You can imagine the outcry, should it happen in the UK. Pupils from different ethnic groups attend the same school, but do so in "shifts" based on their national origin. They might pass in the corridor as they leave or arrive, but that's where the contact between the groups ends.
In the former Yugoslav Republic of Macedonia, this is often the way schools operate when the pupil population includes significant numbers of ethnic Albanian children.
Questions of identity in Macedonia are problematic, to say the least. The country's very right to call itself by its name has been angrily disputed by neighbouring Greece, and Macedonia has been prone to responding in kind in its own defence.
The country has been less riven by ethnic spite than other former Yugoslavian republics, but the divide in local schools is a salient reminder of the tensions which remain. The Organisation for Security and Co-operation in Europe (OSCE) is trying to improve the situation. Much of its work in Macedonia has been devoted to closing the ethnic gaps that persist in education.
The OSCE's ambassador, Jose Luis Herrero, has called upon the authorities in the town of Struga (near the border with Albania) to work harder to end the current system, which sees Albanian and Macedonian pupils attend separate lessons and which he wants to see abolished during the next academic year.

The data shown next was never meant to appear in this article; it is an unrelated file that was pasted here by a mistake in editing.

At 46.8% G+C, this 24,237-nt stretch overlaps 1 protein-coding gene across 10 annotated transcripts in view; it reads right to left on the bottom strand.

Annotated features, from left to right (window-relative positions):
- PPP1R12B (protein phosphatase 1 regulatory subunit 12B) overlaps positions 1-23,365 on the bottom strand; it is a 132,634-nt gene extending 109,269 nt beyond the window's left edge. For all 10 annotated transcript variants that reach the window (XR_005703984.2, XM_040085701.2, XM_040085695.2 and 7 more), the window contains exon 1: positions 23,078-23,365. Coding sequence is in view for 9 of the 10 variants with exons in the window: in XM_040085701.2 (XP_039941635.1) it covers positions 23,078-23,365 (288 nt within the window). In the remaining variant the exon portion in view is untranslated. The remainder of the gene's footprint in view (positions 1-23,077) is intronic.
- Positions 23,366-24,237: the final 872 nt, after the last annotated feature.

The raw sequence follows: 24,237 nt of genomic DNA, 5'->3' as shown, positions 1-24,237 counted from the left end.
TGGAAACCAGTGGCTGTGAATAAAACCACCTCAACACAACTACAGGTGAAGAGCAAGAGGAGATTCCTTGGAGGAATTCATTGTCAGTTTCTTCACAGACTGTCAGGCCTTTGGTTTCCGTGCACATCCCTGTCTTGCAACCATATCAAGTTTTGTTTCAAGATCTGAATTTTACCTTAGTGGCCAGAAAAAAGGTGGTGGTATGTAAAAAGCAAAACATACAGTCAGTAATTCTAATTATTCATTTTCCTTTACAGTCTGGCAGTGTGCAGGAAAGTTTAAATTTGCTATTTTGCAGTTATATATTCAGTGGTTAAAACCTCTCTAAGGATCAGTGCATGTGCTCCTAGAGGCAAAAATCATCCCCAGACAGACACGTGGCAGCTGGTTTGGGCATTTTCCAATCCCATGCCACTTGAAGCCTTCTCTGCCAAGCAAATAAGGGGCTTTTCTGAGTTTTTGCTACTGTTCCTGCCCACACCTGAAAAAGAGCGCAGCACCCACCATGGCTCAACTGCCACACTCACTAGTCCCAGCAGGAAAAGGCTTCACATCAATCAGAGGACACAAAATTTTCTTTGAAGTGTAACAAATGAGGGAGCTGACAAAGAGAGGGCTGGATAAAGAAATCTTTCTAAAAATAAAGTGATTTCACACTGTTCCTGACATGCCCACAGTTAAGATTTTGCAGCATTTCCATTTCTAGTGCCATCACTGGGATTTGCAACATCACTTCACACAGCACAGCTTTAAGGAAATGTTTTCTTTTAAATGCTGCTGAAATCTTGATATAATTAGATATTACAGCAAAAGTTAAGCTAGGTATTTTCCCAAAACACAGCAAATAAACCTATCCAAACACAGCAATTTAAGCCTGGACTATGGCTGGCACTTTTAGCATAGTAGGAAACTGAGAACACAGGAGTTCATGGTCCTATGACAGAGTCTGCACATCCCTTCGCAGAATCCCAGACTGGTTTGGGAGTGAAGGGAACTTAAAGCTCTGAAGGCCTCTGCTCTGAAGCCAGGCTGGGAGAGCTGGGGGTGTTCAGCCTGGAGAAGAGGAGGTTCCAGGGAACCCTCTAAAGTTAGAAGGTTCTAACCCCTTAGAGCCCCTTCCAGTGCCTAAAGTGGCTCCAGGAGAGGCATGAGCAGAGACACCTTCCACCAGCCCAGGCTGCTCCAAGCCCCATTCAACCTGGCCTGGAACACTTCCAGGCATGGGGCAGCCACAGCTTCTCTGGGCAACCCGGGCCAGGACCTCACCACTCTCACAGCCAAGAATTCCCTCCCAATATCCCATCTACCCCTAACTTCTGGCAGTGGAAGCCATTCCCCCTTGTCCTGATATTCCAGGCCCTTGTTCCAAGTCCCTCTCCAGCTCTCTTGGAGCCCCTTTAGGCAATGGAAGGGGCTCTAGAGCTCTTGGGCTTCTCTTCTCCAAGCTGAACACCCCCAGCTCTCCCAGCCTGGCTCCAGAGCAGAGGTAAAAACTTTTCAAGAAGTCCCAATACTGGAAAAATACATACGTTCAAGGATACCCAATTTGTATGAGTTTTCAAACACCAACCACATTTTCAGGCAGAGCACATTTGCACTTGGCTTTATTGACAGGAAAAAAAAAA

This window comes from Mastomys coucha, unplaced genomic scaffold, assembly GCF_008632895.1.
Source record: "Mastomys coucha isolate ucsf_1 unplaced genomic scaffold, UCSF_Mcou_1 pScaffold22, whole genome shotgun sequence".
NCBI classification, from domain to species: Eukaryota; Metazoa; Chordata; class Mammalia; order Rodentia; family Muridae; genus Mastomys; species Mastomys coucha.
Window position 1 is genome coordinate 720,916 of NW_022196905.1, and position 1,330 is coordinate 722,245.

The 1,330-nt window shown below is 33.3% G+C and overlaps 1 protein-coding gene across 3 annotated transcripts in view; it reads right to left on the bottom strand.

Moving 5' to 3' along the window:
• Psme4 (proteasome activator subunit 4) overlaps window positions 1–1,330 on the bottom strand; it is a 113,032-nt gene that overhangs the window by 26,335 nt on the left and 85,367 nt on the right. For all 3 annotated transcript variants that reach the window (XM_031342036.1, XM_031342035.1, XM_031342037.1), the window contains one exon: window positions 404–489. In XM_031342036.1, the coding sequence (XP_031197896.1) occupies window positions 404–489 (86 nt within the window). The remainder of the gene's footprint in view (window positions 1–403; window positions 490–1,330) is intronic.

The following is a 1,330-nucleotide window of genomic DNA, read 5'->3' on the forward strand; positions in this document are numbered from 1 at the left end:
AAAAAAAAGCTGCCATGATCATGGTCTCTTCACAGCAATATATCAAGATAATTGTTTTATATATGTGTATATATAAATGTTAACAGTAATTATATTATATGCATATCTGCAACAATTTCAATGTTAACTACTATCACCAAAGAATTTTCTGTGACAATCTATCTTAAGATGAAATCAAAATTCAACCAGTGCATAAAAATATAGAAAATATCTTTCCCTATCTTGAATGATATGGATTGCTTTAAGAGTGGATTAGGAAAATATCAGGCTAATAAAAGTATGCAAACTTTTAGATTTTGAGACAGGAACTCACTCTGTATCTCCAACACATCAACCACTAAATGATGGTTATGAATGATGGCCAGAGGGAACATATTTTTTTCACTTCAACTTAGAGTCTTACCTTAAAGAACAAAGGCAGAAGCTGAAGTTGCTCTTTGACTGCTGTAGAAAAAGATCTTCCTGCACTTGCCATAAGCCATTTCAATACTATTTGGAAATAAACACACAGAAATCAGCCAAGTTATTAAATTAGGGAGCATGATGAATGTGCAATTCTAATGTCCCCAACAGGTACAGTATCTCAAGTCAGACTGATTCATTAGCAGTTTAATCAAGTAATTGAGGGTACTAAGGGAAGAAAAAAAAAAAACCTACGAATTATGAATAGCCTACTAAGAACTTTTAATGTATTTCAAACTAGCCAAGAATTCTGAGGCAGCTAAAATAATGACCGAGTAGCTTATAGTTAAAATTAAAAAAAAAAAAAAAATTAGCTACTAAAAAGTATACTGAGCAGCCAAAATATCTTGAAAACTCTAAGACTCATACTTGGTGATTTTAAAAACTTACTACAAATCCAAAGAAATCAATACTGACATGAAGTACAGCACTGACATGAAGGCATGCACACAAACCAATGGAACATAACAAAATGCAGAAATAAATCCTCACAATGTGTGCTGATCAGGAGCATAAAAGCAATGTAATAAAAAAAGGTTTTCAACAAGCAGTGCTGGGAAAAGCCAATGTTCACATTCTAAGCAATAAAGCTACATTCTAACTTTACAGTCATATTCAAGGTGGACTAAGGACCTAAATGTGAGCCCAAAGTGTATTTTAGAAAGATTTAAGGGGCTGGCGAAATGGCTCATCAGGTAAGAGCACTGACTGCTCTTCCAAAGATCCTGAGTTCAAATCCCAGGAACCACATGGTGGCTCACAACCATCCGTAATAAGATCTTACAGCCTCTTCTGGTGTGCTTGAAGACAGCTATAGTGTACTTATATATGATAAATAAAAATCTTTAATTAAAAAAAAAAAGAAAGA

He told The TES: "We all want there to be more integration with children learning together in the same physical space, though in accordance with their specific needs. This will be challenging, but some activities can be taught to both groups at the same time."
A study of 4,000 students from 40 secondary schools, commissioned by the OSCE and published in February this year, found that around half had had their ethnic origin commented on by teachers. A third said their schools did not do enough to foster relations between the different ethnicities.
However, a more encouraging finding was that 80 per cent of the pupils expressed a desire to participate in extra-curricular activities with children of other national identities. Left to the pupils, the goal of greater integration might yet become a reality.